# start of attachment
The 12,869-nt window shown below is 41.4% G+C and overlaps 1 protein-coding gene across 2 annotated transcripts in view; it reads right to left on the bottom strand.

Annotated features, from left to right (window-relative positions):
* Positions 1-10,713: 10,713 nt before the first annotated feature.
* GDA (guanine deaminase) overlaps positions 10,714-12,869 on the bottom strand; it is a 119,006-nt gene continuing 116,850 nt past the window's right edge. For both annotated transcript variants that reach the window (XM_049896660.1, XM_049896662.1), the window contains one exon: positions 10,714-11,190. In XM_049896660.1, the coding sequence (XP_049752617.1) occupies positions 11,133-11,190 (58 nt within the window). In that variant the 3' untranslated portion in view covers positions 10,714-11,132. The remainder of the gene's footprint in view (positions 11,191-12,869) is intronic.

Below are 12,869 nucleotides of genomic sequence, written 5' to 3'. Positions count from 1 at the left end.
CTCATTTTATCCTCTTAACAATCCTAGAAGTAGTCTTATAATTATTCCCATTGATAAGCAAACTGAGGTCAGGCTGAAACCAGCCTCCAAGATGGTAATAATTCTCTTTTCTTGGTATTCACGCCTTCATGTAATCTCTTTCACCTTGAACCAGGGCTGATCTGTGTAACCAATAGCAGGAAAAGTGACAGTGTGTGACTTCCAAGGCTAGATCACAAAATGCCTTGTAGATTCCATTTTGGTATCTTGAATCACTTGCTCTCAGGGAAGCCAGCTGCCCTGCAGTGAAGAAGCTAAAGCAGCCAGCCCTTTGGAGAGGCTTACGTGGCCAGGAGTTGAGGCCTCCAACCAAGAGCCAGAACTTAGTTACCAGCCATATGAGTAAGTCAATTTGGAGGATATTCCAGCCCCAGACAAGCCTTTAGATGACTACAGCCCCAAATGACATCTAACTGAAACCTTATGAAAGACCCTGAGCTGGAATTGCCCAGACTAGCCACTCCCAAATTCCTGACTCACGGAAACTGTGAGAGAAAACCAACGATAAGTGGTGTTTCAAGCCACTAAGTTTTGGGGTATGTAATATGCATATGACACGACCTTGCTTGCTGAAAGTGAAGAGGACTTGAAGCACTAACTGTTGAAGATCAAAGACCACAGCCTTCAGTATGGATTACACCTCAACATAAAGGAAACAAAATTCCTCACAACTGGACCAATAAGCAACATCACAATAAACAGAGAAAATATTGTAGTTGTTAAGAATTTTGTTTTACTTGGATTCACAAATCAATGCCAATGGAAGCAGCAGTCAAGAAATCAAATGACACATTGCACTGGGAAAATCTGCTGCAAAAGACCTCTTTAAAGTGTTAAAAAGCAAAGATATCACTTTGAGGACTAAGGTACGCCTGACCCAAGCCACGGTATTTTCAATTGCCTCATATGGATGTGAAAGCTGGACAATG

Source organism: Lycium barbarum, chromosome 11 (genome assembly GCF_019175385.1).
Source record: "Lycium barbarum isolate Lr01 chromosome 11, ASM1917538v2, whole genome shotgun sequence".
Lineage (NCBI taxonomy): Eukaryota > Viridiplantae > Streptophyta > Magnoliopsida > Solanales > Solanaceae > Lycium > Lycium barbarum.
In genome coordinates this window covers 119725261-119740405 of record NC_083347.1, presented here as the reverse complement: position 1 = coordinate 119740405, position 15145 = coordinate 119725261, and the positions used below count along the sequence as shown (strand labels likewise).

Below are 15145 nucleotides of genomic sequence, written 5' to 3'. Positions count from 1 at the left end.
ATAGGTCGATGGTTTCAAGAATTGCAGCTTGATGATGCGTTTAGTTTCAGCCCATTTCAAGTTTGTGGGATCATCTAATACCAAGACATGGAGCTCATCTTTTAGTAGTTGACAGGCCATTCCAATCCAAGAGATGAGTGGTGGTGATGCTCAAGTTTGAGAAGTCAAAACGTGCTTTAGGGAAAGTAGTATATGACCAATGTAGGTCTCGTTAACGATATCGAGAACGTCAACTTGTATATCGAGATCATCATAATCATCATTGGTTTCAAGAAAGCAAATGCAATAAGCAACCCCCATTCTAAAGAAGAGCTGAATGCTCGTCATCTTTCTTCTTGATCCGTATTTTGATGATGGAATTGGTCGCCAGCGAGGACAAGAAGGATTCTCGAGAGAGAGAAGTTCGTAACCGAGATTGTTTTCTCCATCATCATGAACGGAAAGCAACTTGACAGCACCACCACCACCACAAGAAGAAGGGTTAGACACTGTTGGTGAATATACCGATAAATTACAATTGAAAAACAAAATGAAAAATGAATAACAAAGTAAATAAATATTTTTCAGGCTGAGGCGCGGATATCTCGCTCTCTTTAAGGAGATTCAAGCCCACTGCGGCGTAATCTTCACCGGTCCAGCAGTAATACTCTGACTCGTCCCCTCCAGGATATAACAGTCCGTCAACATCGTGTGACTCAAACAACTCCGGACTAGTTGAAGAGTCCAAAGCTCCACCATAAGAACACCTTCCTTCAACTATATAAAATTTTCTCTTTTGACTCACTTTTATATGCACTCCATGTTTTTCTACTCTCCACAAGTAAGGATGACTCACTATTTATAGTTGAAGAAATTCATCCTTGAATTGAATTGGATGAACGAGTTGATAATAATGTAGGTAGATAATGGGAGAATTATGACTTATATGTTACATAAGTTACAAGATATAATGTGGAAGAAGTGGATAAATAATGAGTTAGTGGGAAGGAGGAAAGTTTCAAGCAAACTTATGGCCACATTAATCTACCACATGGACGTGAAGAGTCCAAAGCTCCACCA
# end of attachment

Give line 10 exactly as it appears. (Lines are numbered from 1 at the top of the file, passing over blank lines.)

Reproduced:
In genome coordinates this window covers 119725261-119740405 of record NC_083347.1, presented here as the reverse complement: position 1 = coordinate 119740405, position 15145 = coordinate 119725261, and the positions used below count along the sequence as shown (strand labels likewise).